I’m very very very proud to announce that I have a story appearing on Trigger Warning: Short Fiction with Pictures. I’m so proud, in fact, that I’ve de-linked the same story from this site for the moment, so if you want to read it, you’ll have to go over there.
I’m proud of this because it’s my first story to be published. More or less. During a recent spate of auto-Googling– because, occasionally, one does like to see how much attention the internet is paying– I found a couple of references to an article which was printed in Dragon, the monthly organ of, at the time, TSR Gaming (long since taken up by Wizards of the Coast). This was not a huge surprise, since it was a high-circulation magazine, even before the dawn of the Nerd Age we currently live in.
More surprising was to find my name popping up on the Internet Science Fiction Database. I entirely remember the story– the surprise is that anyone else took any notice of it. It appeared in the ‘zine emitted irregularly and briefly by Regina Speculative Fiction Society, and when I use the contraction, I am speaking of the old version; a physical object, composed of pieces of paper passed through a photocopier and hand-collated (as photocopiers of the day had trouble with that sort of thing) before being stapled together and handed to subscribers. It was not quite first-generation, as the editors had access to computer printing and so didn’t have to tape together bits of type-written material. But there was tape involved in the paste-up.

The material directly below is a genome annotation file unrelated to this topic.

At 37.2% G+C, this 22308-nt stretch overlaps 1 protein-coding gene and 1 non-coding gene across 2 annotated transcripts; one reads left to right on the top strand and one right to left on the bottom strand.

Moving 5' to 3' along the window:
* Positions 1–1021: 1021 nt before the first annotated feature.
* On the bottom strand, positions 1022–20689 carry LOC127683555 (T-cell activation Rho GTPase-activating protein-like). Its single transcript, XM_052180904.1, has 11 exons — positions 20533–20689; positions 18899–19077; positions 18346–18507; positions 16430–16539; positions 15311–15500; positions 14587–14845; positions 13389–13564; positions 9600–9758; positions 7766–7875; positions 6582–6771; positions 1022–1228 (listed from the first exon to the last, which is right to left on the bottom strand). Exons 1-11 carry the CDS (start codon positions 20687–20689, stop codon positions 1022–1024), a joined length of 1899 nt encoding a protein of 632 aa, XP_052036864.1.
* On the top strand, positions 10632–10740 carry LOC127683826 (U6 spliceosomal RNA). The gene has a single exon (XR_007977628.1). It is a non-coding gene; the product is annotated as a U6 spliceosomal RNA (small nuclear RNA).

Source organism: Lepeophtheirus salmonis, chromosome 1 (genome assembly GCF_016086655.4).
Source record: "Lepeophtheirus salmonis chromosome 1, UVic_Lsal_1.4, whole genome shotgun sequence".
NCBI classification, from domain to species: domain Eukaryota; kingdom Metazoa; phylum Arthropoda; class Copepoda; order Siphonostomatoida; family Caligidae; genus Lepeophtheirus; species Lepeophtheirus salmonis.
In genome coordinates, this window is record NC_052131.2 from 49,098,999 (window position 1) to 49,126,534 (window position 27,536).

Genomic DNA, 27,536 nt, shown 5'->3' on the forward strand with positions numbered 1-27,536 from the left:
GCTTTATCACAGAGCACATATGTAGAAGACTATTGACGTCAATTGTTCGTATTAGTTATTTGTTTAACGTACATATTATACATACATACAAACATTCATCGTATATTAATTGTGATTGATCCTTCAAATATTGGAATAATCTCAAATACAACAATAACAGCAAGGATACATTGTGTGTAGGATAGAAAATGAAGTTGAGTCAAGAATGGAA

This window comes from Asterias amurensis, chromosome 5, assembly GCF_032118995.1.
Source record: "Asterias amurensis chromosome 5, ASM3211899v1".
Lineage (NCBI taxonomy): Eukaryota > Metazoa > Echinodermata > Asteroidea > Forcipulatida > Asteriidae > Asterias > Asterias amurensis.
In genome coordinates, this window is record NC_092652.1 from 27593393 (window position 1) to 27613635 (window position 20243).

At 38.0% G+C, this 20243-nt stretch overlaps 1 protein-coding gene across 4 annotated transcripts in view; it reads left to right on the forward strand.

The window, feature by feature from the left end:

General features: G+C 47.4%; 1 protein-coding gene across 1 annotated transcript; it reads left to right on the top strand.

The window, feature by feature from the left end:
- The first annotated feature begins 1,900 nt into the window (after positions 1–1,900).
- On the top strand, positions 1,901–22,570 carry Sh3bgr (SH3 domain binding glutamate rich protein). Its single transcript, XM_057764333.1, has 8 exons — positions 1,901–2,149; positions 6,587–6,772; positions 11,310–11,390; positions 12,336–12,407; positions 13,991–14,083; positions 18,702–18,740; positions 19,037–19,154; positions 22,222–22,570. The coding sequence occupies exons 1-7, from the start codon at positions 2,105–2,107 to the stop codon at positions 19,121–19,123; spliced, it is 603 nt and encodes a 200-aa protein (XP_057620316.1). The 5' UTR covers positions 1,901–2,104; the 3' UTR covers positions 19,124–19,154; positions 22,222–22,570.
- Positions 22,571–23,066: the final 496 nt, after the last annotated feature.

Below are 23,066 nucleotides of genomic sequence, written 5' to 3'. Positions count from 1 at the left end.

It is a non-professional credit, to be sure, since The Spintrian barely managed to mail out any copies with the available budget. While this more recent presentation of my work is not by the technical definition applied by the Horror Writers Association or the SWFA appearing in a professional market either, it is actually bringing in some payment. Semi-pro, we might say. A step on the path to greater things.
Apart from shouting “Hey, everyone! LOOKIT WHAT I DONE!” I’m making this post to underline something we all occasionally forget– what we did in the past can be very hard to bury. Alas, the original file of the story is locked up in Applewriter II formated 5.25-inch floppy discs which I may or may not still have in the house, so I can’t offer a glimpse at that old work of mine. This is probably a good thing. I seem to remember using some phonetic dialogue, and we all know how embarrassing that sort of thing can be.